Natives usually wear an abaya if they are female, or a kandurah if they are male. While it is not compulsory to wear this clothing in Dubai, it is considered an offence to wear indecent clothing or reveal too much skin, making modest clothing the safest bet. If in doubt, cover your arms and legs. The modern parts of Dubai are usually more lenient about clothing, but if you are visiting the old town or if it is near Ramadan, it is best to cover up to show your respect for the Muslim culture.

Where to buy properties

Palm Jumeirah

The Palm Jumeirah is an artificially made archipelago that extends out of Dubai and into the Persian Gulf, with the name coming from the shape of a palm tree when observed from above. It’s an up-market location with great restaurants and retail, with stunning views of Dubai and the surrounding ocean. Jellyfish and other wildlife frequently swim around the archipelago, which offers beachfront property and quick access to the city via monorail.

The Palm is one of the most expensive areas in Dubai, with a studio apartment costing AED 2.2m and a three-bed villa AED 9m.

Dubai Marina

Dubai Marina has a mix of apartments and townhouses, perfectly situated in the middle of a huge range of shopping and dining choices. It’s a highly attractive area, with skyscrapers reaching to the heavens offering superb views of the marina and the surrounding city. The marina is a man-made waterfront, and frequently has marine wildlife such as whales and sharks entering, due to its proximity to the ocean.

It is a good middle-range choice in terms of price, with a studio costing around AED 837,000 and a two-bed apartment AED 2.2m.

Jumeirah Village Circle

Jumeirah Village Circle is a fairly new development area but is one of the biggest areas of new sales in Dubai. While it isn't close to the beach or downtown, buyers are drawn by the diversity of property types and the steadily expanding amenities.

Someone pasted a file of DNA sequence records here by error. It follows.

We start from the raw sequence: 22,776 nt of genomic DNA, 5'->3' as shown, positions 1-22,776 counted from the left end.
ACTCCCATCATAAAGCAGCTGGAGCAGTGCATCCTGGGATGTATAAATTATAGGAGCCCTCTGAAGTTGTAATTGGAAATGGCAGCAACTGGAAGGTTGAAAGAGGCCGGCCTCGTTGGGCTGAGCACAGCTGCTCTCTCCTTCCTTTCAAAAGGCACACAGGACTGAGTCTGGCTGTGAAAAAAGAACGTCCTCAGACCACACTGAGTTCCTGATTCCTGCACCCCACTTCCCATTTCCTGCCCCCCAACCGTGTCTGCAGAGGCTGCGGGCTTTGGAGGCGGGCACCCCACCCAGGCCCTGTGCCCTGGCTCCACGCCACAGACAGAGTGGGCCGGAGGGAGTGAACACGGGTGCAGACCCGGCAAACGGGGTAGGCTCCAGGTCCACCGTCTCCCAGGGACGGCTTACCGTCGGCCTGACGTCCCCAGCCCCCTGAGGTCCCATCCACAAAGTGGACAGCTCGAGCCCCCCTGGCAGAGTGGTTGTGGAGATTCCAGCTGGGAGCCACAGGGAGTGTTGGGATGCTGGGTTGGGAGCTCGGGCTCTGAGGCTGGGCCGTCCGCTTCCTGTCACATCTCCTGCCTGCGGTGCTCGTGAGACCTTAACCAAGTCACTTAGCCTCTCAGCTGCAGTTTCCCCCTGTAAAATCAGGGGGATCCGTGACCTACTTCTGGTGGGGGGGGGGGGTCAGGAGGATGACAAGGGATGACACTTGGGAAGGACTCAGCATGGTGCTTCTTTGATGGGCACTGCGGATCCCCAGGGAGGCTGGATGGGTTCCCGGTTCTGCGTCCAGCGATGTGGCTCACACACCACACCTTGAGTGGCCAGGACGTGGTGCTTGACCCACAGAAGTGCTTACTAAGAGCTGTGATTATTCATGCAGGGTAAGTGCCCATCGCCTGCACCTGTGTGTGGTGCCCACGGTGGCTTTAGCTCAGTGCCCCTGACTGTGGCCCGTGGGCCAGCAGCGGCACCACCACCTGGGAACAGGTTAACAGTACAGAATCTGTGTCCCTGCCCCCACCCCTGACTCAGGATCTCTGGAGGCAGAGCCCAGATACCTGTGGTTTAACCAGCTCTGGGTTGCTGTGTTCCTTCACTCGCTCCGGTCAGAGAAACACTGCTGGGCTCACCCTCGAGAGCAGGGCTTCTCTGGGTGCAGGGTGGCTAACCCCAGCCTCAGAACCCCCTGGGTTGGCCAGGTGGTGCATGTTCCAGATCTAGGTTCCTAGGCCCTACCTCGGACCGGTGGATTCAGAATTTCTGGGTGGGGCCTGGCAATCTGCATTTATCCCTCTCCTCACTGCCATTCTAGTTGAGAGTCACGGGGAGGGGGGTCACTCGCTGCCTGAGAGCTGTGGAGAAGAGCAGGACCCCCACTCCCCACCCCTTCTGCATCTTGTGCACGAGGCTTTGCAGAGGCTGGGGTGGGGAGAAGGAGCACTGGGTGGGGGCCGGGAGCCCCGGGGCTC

A studio apartment will cost you around AED 450,000 while a two-bed costs AED 1.1m. This makes property prices considerably lower than in other areas of Dubai.

The Greens and Views

The Greens and Views are incredibly popular with expats who are working in the city, specifically near the Internet City and Media City neighbourhoods. Residences enjoy the suburban feel of the development, with a lot of greenery and lakes that you won’t find in the city centre. It is also a great place for families to settle down.

Property in this area costs around AED 1227 per square foot.

The types of typical properties

Dubai offers a variety of different property types to suit a potential buyer’s unique needs. The typical types of properties in Dubai include:


As tower blocks are abundant in Dubai, an apartment is the most common type of property in the city. They can range from studio apartments to larger properties for families. Most apartments are in central Dubai, offering quick access to all the city has to offer.


Villas can typically be found near the water, offering stunning views and direct beachfront access. They usually have direct access to a series of amenities and good transport links to other parts of Dubai.


Townhouses can be found more inland, in communities that offer green spaces and plenty of amenities. They’re perfect for families or young professionals working in the city.


Dubai is a popular destination for expats and overseas buyers, with foreigners allowed to purchase property in leasehold areas. The emirates have a tax-free status, which has played a key role in attracting foreign investment in the economy.

A foreign buyer must simply hold a valid passport to purchase a property, with no need to obtain a residential visa beforehand. However, investing in Dubai properties has the added perk of the provision of a residential visa if they invest at least AED 1 million into a property. This is around £200,000, €241,000 or $272,000. Property transactions in Dubai take around 30 days to complete, meaning you’ll be able to move into your new property in no time at all.

How Offerpal can help you

If you’re ready to take the plunge and move to the sprawling metropolis that is Dubai, use OfferPal’s easy to operate real estate search engine to find the best properties across the city, exploring the wide range of property types and neighbourhoods that Dubai has to offer. We work with leading real estate agencies and property developers in over 13 countries and are dedicated to finding your dream home, so get started today and browse over 150,000 properties with OfferPal.